Promise: Improving service on busy routes with designated bus lanes and 100 new buses.
Action: 100 new buses are coming, bus-only route in planning stages for York University, dedicated right-of-way for St. Clair is being built.
Promise: Beginning a financially responsible long-term program to build subways.
Action: Province decided to make a subway to York University a priority while the TTC would rather see cheaper bus and light-rapid transit dedicated lanes built.
- In another election-related item on transit, the National Post Oct. 14, reported one reader’s comment that, if they were mayor, they would ask that a raised-rail link to York University be built.
York design expert lauds font creator Carter
In the Internet’s infancy, fonts from newspapers, magazines and books were used for the screen, but they proved to be unsuitable for the medium, causing problems with legibility, wrote the National Post Oct. 14. Matthew Carter created his elegant, highly readable Georgia font, one of the few serif fonts you’ll see on screen, that experts deem a technical tour de force. David Cabianca, a professor of typography at York University in Toronto, finds subtleties that go over our heads, although that, he points out, is Carter’s genius. “He’s taking 17th-century knowledge and wrapping it around pixels. It takes a guy who’s been doing it for years, someone who knows history, who knows to fudge mistakes, to make differences between letter forms the public doesn’t know or care about, but which he knows will delight the eye.”
Kozinets quoted on counter-culture cool
In a list of notable quotes from the week’s news, the Hamilton Spectator Oct. 14, offered this comment by York’s Robert Kozinets, professor of marketing in the Schulich School of Business, on Google’s US$1.65 billion deal to buy YouTube: “It’s difficult to say exactly where the rubber of counter-culture meets the road of mainstream. Since the 1960s, counterculture has been merchandised. Revolution is for sale, and cool is marketable.'”
Difficult to get information on Canadians in Somalia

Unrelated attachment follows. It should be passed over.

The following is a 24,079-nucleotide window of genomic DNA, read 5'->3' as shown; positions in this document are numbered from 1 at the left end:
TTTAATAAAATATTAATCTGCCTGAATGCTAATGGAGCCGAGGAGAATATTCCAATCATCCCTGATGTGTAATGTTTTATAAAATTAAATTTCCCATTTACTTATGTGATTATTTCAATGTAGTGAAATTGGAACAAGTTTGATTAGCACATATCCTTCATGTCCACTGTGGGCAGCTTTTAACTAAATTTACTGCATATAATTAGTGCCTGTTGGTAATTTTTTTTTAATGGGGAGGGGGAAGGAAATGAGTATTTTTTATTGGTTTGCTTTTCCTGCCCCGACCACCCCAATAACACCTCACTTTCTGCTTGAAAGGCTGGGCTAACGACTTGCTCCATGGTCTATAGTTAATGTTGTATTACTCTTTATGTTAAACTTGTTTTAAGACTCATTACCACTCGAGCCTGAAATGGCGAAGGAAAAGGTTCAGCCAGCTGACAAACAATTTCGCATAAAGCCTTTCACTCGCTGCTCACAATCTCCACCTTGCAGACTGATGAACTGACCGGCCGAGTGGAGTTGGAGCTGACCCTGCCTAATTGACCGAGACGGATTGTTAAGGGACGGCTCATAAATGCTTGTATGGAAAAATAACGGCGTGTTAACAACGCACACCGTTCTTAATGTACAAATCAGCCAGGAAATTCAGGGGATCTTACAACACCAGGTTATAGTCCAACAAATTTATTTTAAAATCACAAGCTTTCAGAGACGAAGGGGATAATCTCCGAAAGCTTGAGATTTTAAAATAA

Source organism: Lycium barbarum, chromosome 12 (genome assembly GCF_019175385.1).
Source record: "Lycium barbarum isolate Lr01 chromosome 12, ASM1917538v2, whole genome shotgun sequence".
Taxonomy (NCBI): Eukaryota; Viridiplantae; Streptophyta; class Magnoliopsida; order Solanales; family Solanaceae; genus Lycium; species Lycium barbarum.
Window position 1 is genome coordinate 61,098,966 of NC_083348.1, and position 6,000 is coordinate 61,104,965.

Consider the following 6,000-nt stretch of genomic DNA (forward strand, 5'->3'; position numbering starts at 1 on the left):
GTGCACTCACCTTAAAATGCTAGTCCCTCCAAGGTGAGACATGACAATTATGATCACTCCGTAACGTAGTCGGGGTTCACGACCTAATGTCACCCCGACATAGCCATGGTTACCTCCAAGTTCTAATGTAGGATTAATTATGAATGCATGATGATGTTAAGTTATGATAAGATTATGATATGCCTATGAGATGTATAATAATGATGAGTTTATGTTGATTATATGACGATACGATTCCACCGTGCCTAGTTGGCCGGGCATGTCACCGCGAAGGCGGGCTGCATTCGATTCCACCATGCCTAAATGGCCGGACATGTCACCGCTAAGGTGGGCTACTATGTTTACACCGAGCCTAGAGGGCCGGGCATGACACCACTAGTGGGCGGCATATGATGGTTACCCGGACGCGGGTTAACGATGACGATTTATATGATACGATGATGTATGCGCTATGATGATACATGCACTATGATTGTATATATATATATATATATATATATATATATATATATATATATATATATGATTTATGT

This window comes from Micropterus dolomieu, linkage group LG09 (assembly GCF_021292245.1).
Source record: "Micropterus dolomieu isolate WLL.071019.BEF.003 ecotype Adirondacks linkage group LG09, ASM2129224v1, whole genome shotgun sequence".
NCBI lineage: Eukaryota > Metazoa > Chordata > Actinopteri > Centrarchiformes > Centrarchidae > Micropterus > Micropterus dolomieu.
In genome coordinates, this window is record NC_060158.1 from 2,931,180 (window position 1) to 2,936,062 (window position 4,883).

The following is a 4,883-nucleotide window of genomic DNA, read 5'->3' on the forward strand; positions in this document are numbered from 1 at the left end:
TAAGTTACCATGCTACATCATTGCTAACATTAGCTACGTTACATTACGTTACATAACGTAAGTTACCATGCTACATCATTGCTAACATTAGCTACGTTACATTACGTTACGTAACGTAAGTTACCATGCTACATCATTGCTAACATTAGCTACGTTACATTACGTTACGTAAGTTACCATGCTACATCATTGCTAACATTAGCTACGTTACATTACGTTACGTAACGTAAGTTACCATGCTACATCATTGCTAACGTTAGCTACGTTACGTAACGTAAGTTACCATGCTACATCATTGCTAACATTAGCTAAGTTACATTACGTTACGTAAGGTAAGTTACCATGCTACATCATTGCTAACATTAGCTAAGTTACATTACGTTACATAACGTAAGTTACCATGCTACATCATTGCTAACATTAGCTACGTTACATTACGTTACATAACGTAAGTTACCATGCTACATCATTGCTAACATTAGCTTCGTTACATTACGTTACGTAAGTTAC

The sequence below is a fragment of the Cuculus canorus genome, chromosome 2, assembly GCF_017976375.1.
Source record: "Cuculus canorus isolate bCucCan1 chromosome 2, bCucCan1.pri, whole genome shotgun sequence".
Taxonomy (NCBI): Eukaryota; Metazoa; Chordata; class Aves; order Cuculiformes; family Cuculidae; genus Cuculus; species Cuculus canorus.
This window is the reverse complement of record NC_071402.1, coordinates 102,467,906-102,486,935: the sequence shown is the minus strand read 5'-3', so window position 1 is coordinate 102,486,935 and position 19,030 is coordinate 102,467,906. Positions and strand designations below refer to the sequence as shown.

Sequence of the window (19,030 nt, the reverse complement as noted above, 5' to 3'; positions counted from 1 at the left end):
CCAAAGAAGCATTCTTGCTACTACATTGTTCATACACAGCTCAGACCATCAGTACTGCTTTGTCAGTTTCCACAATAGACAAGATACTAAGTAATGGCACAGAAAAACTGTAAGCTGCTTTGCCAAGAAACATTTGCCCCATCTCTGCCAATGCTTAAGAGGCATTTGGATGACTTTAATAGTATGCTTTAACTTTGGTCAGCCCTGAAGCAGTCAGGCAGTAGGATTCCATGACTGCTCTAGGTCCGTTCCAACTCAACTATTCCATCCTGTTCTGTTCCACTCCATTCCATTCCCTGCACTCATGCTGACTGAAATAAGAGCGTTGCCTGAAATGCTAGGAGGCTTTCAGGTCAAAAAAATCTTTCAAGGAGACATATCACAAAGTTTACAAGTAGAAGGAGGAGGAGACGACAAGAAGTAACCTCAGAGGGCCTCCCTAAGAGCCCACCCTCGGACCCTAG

Some analysts believe Somalia is on the verge of becoming the next big destination for young extremist Muslims who want to participate in armed jihad, reported the National Post Oct. 14 . But Hassan Shire Sheikh, Uganda-based coordinator of the African Human Rights Defenders Project at York’s Centre for Refugee Studies, said it was difficult to come up with “meaningful information” about the presence of Canadians in the executive and military wing of the Islamic Courts Union movement. “According to a little information available to me…there are a good number of Somalis with various Western naturalized citizenships within the rank and the file of the ICU, and [that] may warrant more systematic investigations.”
Boycott struggle continues for CUPE
A few hundred people gathered last weekend in Toronto at a conference, The Struggle Continues: Boycotting Israeli Apartheid, at the Ontario Institute for Studies in Education, wrote columnist Robert Fulford in the National Post Oct. 14. The atmosphere was a mixture of campus rally and union meeting. It won’t surprise anyone to learn, wrote Fulford, that the Canadian Union of Public Employees, Local 3903, provided the support that made the conference possible. After all, the Ontario section of CUPE came out last spring in favour of an anti-Israel BDS (boycott, divestment, sanctions) campaign, demonstrating that CUPE is rich enough to have a foreign policy and clever enough to know which tiny slice of territory in the Middle East will help the union depict itself as vigorous and progressive. Local 3903 represents York University‘s contract faculty, teaching assistants, and graduate assistants; it was among several locals that brought the anti-Israel resolution to CUPE Ontario.
The York union’s presence as a sponsor didn’t entirely accord with the plaintive story told by David Noble, a York professor [in the Division of Social Science, Faculty of Arts], who gave a talk about pro-Israel organizations in Canada. He described them as so effective that York has become “essentially captive” to Jewish opinion leaders, wrote Fulford.
Cook helped launch Trudeau’s leadership bid